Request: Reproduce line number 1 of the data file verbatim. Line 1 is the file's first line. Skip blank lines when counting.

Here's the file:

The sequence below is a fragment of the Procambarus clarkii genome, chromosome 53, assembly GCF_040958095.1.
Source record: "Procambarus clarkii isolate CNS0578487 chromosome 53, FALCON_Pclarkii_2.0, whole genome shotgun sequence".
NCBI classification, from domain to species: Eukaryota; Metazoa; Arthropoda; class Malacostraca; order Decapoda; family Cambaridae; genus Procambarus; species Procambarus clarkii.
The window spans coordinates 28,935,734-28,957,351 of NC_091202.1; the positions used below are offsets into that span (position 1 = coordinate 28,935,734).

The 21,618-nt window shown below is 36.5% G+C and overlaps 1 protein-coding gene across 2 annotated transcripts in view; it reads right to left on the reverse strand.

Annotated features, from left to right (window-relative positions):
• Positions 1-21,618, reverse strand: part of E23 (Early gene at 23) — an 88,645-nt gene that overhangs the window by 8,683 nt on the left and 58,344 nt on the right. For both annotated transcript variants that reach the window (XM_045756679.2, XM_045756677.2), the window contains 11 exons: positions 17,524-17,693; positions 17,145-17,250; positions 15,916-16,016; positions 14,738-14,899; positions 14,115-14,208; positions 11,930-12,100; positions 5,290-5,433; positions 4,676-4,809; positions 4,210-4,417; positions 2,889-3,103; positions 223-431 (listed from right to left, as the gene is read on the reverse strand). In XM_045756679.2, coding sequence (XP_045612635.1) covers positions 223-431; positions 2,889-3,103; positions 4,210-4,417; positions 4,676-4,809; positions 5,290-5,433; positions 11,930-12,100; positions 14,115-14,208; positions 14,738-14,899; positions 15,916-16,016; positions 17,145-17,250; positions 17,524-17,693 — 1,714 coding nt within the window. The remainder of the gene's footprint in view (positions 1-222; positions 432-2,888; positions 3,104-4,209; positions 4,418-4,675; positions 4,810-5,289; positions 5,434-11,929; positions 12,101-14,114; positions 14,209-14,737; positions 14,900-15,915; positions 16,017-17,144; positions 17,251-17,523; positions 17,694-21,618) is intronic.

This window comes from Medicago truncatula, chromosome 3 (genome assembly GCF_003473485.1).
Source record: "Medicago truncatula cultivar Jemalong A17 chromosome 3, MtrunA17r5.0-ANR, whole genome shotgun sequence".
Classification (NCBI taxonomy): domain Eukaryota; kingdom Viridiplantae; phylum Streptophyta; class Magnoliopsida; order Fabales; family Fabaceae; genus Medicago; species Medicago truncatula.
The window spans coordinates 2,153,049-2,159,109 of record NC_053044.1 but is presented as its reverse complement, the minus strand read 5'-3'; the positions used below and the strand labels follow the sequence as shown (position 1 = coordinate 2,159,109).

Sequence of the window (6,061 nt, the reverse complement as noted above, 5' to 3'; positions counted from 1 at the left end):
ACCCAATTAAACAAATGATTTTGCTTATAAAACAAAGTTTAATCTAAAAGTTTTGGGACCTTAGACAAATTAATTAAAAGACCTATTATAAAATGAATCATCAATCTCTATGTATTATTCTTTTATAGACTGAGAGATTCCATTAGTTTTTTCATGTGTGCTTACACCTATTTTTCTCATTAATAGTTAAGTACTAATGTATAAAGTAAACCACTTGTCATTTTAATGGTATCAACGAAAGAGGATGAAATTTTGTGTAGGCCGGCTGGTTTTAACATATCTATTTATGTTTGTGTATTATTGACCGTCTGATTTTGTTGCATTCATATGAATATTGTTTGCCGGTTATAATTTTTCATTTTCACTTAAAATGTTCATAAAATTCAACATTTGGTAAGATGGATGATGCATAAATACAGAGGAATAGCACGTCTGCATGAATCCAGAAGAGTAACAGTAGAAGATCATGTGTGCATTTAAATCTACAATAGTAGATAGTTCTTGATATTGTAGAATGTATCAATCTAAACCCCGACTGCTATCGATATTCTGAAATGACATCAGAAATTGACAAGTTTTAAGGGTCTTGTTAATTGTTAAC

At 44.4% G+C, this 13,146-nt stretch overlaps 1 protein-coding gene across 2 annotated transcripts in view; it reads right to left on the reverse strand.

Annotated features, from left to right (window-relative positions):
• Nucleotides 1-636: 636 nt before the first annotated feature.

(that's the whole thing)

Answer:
The sequence below is a fragment of the Procambarus clarkii genome, chromosome 53, assembly GCF_040958095.1.